There are at least 10 beaches worth visiting within one hour’s drive of Halifax. Some, like Chocolate Lake Beach are within 15 minutes of the downtown. You’ll also find surfing off Martinique Beach as an example.
Halifax is on the Atlantic Time Zone.
Halifax is closer to Dublin, Ireland (4159 km away) than it is to Victoria, British Columbia (5805 km away).
Halifax boasts the second largest ice-free natural harbour in the world after Sydney, Australia.
Halifax enjoys four distinct seasons. Winters are cold and snowy, whilst summer temperatures are usually in the 20-23°C range. Look out for Atlantic Hurricane Season when Halifax can suffer the brunt of tropical storms, depressions and hurricanes. It’s normal to see 670 mm of rain over the period from June 1st to November 30th.
Halifax has an average of 171 wet days per year.
The coldest day ever recorded was -29.4°C (-21°F) on February 18, 1922. The highest temperature ever recorded was 37.2°C (99°F) on July 10, 1912.
On the summer solstice the sun rises at 5:29 AM and sets at 9:04 PM. On the winter solstice the sun rises at 7:48 AM and sets at 4:37 PM.
The median age is 39. And 59% of the population is under 45.
The average selling price of a house in Halifax in 2021 was $471,746, up considerably from 259,060 in 2011 when it had one of the lowest average prices of homes in Canada.
The three biggest employers in Halifax are CFB Halifax, Capital District Health Authority and the Government – on all three levels.
There are more pubs per capita than any other city in Canada. That might have something to do with the fact below.
There are six degree granting universities in Halifax – Dalhousie University, Mount Saint Vincent University, Saint Mary’s University, Nova Scotia College of Art and Design, Nova Scotia Community College and The Atlantic School of Theology. There are 81 post secondary students per 1,000 people, three times the national average.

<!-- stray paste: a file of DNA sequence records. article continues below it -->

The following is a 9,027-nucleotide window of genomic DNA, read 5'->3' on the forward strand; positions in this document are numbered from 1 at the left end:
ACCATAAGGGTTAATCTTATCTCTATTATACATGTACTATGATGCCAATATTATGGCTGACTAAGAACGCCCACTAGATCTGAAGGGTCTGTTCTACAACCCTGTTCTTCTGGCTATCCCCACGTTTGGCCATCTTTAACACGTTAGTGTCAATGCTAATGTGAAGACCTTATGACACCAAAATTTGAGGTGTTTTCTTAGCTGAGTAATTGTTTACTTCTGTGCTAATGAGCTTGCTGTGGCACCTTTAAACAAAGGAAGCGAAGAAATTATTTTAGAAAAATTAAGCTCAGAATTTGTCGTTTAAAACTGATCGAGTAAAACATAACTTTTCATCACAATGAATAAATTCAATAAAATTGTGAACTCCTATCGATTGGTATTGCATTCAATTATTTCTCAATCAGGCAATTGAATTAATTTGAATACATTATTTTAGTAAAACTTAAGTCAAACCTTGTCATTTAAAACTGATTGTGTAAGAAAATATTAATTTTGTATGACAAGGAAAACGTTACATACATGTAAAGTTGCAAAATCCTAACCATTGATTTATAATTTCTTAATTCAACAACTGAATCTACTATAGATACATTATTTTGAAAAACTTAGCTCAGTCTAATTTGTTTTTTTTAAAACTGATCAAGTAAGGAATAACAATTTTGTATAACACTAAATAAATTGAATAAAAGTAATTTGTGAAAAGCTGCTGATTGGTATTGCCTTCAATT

Halifax has a strong connection to the Titanic sinking. There is a permanent Titanic Museum at the Maritime Museum of the Atlantic. The Fairview Lawn Cemetery is the final resting place of over 100 Titanic victims. One gravestone is very poignant as it is a mom and all her kids.
Seafood is one of the thing great things you’ll find in abundance. Look for lobster, Atlantic salmon and Digby scallops on restaurant menus. Fortunately lobster is in season somewhere in Nova Scotia year round, so it should always be available on menus.
Every August Halifax hosts an International Busker Festival.
The biggest sports event is the Scotiabank Blue Nose Marathon held in November. The full marathon begins and ends in the downtown core, but shorter versions are available.
There are no big time professional sports teams but there are the Halifax Mooseheads Hockey Club and Halifax Rainmen Basketball.
Dave Carroll of United Breaks Guitars fame lives in the Greater Halifax area. Within four days of his music video going live, the stock of United Airlines fell 10%, costing shareholders $80 million dollars.
Peggy’s Cove, home to one of the world’s most photographed lighthouses, is just a 45-minute drive away from Halifax. It is also a colourful working fishing village.
Further reading on interesting facts about Canadian cities and provinces
- Interesting Facts About Alberta, Canada
- 29 Fun & Interesting Facts about Regina
- 145 Weird, Fun and Interesting Facts About Canada
- Interesting and Fun Facts About Vancouver
- 30 Fun, Weird and Interesting Facts About Victoria
- 26 Weird, Wonderful and Useful Facts About Edmonton
- 38 Fun and Interesting Facts About Calgary
- 50 Fun, Weird and Interesting Facts About Toronto
- 34 Interesting and Fun Facts About Quebec City
- 35 Fun, Weird and Interesting Facts About Ottawa
- 28 Fun, Weird and Interesting Facts About Yellowknife, NWT